Paclobutrazol

This synthetic PGR is used to stop the elongation of a plant’s cells. In relation to marijuana plants, this artificially creates the dense looking buds that were discussed earlier. Again, one of the side effects is that Paclobutrazol limits the growth of terpenes, which you guess it, limits the potency of cannabinols. Not to mention that Paclobutrazol has been found to outright limit a plant’s ability to produce THC. The EPA also has concerns about Paclobutrazol, but they have not banned its use. Their concerns are that Paclobutrazol causes liver damage, and could affect both men and women in regards to fertility.

Chlormequat Chloride

Chlormequat Chloride is a popular synthetic PGR that is used by indoor growers. This PGR is popular because it can be used to slow the growth of a plant which in turn can lead to a shorter time for a plant to flower. Chlormequat Chloride is popular among indoor growers as they can use it to keep plants in a denser area and allow for them to fit more plants in one grow room. The good news about Chlormequat Chloride is that there are currently no known health risks associated with it. That by no means is a sponsorship for Chlormequat Chloride being a safe PGR, on the contrary, there are currently tests being conducted to test the effects it can have on human consumption.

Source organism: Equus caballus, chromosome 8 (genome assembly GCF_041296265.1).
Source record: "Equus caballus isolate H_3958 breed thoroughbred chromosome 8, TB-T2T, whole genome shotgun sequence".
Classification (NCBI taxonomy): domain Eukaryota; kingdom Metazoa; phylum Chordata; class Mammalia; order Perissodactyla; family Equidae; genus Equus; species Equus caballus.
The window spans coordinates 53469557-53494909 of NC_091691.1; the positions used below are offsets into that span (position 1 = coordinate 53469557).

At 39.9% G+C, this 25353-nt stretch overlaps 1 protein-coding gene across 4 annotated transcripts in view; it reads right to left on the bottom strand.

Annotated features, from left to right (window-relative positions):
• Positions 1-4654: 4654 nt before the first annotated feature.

Uniconazole

Uniconazole is another PGR used to stunt the growth of plants. Similar to Chlormequat Chloride, Uniconazole is used to keep plants under control in indoor grow rooms and subsequently causes the buds to come out looking denser. Again, this contributes to the loss of terpenes and cannabinoids. Currently Uniconazole does not have any bans due to human health risks, but that does not necessarily mean it is good for humans to consume.

What should you do?